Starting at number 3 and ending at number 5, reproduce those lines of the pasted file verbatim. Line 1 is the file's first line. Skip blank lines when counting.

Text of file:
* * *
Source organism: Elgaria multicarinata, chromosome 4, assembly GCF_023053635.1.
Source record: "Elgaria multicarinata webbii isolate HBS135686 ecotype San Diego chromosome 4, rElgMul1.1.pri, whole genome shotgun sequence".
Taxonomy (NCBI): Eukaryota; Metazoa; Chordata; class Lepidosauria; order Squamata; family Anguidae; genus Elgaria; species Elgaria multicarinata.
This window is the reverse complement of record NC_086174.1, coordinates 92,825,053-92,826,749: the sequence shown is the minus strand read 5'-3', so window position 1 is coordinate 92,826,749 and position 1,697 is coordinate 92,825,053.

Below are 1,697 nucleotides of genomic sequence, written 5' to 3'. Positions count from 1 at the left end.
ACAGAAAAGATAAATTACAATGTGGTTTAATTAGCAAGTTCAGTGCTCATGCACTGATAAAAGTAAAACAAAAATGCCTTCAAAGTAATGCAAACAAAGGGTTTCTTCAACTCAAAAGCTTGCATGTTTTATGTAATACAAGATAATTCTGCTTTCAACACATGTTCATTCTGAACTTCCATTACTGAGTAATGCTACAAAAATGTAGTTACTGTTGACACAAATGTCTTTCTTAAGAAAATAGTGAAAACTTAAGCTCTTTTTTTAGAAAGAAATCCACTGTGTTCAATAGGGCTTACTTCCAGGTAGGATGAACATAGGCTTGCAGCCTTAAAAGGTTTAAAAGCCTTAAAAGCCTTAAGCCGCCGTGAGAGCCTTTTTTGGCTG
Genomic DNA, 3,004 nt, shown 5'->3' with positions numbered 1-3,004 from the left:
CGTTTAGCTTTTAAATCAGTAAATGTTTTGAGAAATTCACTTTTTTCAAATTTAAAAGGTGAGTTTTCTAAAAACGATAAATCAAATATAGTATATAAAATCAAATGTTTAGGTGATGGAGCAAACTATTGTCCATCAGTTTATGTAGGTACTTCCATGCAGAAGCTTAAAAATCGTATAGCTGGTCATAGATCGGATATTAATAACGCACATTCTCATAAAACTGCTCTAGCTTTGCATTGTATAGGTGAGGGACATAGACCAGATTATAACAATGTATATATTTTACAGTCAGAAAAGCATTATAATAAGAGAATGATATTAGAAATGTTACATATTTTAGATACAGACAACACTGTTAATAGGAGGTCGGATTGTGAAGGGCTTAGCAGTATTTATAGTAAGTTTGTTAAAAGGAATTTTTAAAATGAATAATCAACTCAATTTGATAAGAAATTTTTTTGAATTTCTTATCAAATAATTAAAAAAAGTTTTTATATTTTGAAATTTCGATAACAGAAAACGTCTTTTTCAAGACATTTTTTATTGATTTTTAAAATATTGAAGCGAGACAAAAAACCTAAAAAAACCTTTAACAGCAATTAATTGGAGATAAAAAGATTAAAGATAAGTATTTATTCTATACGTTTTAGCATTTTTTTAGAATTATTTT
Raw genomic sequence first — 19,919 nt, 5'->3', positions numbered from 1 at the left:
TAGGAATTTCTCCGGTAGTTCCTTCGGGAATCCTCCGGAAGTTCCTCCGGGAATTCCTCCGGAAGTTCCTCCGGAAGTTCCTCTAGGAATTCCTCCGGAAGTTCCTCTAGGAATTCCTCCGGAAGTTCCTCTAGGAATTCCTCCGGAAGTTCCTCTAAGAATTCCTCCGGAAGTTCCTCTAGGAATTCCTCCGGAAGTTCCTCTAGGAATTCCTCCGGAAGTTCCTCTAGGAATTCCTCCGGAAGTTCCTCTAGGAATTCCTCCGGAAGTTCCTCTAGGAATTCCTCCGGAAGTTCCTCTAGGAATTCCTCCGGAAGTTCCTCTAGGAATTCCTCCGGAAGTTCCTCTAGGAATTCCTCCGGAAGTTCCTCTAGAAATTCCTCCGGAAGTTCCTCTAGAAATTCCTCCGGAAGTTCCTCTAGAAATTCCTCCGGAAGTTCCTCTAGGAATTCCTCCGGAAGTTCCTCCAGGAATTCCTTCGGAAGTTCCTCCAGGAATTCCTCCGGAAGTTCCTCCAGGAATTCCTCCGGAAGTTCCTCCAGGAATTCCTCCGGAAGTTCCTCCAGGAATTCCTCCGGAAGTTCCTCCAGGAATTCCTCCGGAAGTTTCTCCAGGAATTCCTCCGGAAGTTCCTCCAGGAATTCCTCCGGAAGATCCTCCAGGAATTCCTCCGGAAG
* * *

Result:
Taxonomy (NCBI): Eukaryota; Metazoa; Chordata; class Lepidosauria; order Squamata; family Anguidae; genus Elgaria; species Elgaria multicarinata.
This window is the reverse complement of record NC_086174.1, coordinates 92,825,053-92,826,749: the sequence shown is the minus strand read 5'-3', so window position 1 is coordinate 92,826,749 and position 1,697 is coordinate 92,825,053.

Below are 1,697 nucleotides of genomic sequence, written 5' to 3'. Positions count from 1 at the left end.